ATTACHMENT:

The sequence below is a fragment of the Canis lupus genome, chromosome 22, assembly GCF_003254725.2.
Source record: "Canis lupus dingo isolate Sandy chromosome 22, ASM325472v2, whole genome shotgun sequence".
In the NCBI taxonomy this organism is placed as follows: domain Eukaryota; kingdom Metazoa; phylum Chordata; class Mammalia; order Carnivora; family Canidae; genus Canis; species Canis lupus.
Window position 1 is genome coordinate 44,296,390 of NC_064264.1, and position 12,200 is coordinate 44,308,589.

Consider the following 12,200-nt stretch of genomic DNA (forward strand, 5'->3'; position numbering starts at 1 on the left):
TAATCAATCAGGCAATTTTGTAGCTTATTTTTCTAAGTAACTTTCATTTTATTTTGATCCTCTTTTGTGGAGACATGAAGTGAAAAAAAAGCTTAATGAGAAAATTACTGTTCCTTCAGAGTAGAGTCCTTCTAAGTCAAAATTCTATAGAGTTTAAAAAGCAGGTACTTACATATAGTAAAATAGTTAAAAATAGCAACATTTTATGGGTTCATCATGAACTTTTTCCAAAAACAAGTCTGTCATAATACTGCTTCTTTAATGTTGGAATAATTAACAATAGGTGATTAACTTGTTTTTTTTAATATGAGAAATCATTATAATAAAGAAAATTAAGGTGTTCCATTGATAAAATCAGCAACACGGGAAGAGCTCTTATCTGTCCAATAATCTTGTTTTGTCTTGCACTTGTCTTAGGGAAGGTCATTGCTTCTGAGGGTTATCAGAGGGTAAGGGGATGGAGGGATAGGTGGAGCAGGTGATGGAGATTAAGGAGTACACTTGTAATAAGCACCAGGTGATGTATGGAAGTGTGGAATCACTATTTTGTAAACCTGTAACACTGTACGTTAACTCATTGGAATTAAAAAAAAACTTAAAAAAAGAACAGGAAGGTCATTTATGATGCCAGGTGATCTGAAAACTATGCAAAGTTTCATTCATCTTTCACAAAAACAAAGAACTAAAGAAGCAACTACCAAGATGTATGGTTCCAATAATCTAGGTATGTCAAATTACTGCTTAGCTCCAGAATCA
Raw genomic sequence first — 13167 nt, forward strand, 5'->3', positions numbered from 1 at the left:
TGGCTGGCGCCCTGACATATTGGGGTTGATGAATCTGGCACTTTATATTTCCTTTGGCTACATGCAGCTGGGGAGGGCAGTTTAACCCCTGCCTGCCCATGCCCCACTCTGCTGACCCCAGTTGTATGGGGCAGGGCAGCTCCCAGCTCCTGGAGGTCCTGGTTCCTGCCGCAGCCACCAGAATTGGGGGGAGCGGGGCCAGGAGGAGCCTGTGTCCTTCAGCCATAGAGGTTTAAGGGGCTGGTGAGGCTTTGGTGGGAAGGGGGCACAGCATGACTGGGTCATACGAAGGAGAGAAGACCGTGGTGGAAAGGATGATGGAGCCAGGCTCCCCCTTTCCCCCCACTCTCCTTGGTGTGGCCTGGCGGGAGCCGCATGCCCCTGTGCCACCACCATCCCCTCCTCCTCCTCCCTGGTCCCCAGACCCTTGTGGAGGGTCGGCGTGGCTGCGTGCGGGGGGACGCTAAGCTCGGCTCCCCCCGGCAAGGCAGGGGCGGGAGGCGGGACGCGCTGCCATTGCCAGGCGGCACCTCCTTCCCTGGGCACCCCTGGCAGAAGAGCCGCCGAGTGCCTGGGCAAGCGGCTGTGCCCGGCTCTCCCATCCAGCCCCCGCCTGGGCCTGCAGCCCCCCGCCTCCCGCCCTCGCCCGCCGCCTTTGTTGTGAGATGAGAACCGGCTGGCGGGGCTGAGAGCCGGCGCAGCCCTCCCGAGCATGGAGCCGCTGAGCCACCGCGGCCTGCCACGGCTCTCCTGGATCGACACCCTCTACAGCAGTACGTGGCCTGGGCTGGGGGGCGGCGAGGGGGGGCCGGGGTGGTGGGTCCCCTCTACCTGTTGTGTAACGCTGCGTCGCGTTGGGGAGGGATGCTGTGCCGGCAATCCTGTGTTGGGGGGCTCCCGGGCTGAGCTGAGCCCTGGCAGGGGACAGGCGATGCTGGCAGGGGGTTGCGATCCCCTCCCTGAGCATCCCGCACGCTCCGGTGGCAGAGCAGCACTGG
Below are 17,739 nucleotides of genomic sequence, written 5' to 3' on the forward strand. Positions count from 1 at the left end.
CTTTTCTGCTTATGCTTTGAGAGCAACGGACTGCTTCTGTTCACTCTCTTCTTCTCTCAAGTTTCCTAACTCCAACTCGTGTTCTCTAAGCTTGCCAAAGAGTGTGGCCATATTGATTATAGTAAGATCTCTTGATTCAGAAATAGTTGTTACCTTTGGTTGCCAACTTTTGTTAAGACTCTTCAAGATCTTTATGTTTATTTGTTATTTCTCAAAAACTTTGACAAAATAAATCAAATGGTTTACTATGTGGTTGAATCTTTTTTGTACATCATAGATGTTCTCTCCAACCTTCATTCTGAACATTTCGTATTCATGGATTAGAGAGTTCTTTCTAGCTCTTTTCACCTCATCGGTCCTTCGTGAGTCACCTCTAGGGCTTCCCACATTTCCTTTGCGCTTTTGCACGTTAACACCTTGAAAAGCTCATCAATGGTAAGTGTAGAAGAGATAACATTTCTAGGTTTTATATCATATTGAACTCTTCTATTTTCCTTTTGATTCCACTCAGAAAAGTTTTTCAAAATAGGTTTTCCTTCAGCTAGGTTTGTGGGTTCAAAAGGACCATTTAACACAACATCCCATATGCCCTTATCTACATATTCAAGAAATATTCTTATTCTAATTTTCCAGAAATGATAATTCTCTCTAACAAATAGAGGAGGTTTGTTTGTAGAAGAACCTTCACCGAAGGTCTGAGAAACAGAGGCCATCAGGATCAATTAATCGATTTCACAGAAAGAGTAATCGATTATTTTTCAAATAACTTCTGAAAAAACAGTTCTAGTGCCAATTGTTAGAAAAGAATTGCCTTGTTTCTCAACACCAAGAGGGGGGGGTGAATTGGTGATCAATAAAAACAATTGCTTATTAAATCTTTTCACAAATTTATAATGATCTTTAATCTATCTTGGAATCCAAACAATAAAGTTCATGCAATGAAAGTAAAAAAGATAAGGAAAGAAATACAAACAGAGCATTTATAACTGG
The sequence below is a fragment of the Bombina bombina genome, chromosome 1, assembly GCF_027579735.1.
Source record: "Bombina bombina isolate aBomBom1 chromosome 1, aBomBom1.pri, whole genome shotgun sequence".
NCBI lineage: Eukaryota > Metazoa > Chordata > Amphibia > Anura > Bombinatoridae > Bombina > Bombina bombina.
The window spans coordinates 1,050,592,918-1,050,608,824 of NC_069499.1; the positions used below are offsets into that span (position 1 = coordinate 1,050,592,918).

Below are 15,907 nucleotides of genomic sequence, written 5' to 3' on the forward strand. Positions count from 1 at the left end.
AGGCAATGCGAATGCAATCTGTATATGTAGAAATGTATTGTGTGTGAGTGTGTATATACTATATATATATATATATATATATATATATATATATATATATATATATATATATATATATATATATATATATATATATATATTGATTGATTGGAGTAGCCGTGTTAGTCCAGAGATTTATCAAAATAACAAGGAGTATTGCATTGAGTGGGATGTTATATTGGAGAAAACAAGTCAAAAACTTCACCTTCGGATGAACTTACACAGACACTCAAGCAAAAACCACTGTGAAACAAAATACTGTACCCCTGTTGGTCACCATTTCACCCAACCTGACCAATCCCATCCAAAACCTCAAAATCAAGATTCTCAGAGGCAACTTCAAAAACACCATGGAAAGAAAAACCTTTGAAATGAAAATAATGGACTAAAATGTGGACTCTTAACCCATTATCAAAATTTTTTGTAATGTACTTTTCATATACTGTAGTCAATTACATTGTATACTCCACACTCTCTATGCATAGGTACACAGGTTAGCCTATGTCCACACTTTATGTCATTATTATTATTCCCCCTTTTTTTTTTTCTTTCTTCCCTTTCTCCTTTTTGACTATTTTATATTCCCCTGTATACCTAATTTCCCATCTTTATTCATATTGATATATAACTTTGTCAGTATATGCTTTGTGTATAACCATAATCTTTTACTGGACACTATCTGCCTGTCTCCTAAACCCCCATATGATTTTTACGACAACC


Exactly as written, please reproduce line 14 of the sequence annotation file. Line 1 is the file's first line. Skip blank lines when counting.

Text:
The window spans coordinates 1,050,592,918-1,050,608,824 of NC_069499.1; the positions used below are offsets into that span (position 1 = coordinate 1,050,592,918).